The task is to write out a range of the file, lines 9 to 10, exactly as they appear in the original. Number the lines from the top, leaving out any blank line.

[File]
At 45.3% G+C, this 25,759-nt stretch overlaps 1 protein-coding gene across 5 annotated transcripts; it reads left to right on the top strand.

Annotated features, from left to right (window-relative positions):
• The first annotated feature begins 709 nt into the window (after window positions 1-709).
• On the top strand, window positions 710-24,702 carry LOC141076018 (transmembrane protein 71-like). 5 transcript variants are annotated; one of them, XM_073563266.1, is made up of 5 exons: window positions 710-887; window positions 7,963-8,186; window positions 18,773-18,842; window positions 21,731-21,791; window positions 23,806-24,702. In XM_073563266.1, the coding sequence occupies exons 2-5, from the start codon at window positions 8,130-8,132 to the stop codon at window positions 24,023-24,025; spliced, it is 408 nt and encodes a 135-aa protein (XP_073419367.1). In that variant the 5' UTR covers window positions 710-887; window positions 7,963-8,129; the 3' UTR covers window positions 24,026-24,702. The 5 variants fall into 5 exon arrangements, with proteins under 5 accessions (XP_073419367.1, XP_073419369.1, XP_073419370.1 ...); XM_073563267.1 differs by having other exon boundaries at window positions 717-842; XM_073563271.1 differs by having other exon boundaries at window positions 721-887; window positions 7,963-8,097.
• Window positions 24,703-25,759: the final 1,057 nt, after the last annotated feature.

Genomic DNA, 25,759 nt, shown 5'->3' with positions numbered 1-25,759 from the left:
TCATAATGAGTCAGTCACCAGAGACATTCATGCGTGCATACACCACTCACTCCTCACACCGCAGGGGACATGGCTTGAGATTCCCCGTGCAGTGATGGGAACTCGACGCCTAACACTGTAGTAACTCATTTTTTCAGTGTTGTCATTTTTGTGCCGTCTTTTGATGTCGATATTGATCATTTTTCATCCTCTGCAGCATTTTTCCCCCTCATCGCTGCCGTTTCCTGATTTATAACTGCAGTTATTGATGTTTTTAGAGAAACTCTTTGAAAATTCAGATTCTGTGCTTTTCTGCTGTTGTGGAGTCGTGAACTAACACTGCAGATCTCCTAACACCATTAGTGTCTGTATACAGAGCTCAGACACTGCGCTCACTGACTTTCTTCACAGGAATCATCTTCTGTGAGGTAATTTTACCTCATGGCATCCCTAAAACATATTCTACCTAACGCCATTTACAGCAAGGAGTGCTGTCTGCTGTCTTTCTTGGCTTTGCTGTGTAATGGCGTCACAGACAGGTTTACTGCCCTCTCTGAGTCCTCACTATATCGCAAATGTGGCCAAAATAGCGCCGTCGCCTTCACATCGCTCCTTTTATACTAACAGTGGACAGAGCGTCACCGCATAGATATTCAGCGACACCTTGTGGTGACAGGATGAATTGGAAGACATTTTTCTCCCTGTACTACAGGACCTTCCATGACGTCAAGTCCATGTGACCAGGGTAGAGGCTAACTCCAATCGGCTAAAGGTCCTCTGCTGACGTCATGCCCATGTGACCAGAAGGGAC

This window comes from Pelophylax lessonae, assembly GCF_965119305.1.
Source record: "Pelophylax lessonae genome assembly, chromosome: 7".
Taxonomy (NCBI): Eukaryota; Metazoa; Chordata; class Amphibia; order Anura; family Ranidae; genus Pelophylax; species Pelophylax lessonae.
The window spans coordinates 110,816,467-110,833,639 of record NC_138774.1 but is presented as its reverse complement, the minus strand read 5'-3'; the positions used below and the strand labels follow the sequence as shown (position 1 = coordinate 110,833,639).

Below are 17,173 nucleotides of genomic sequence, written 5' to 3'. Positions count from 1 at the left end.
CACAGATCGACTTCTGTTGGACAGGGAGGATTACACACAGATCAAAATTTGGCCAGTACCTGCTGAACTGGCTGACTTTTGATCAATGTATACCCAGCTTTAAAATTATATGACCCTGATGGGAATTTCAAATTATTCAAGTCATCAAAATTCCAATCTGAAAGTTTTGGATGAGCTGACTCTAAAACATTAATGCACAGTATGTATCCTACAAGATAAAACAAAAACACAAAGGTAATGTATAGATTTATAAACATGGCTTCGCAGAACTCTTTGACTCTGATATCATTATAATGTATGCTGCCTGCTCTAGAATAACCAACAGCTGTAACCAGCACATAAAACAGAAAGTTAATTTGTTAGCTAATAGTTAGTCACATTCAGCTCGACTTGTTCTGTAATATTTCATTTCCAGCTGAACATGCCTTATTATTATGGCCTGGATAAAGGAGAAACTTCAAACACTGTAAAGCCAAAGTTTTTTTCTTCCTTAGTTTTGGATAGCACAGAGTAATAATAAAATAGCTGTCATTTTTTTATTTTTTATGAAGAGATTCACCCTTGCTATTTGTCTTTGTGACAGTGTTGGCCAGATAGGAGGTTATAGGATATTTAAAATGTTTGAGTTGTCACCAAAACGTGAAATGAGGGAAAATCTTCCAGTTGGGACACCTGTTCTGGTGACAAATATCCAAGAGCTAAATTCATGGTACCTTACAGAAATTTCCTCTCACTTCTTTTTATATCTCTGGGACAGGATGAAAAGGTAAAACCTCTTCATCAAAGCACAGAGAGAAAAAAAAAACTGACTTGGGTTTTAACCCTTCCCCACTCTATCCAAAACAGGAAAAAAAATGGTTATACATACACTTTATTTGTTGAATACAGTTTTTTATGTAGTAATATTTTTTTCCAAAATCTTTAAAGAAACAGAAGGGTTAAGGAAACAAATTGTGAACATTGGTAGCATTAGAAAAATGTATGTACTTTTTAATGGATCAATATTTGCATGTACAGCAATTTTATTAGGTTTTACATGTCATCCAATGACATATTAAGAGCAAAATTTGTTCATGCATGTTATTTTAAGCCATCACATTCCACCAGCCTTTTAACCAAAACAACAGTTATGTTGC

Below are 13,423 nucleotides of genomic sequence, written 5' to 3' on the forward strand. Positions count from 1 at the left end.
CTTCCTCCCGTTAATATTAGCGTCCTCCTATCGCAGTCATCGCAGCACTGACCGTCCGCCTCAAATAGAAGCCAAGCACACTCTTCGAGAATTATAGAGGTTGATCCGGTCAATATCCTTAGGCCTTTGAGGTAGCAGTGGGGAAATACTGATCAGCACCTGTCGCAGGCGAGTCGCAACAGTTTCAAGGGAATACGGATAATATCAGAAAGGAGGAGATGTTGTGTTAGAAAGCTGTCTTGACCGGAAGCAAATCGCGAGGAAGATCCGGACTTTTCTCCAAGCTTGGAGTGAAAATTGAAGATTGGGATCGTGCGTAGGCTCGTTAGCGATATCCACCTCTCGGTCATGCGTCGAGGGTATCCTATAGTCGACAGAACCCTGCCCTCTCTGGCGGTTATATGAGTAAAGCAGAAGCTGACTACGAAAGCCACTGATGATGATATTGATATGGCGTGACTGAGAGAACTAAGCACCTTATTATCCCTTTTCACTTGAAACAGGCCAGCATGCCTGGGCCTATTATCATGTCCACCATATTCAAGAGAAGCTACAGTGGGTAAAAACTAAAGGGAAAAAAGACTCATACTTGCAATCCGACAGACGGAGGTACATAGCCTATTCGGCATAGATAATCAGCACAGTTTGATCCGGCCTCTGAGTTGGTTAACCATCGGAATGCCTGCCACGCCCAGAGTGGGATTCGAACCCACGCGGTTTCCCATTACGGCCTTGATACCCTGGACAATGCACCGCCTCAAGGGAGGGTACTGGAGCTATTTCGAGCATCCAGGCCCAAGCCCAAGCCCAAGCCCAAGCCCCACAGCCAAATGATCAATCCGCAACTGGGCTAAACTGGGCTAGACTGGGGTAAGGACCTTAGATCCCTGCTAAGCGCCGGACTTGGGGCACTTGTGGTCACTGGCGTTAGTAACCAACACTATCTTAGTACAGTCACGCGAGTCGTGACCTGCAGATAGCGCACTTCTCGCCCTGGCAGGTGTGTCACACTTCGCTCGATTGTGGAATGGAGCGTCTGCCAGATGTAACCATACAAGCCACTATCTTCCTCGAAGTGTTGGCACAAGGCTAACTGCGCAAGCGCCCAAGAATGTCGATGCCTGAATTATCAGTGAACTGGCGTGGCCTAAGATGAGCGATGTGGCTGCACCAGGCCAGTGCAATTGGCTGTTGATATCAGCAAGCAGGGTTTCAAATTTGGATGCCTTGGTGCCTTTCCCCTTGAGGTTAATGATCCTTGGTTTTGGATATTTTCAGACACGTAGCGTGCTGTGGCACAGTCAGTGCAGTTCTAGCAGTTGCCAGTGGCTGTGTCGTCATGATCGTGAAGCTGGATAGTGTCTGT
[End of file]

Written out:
Source record: "Pelophylax lessonae genome assembly, chromosome: 7".
Taxonomy (NCBI): Eukaryota; Metazoa; Chordata; class Amphibia; order Anura; family Ranidae; genus Pelophylax; species Pelophylax lessonae.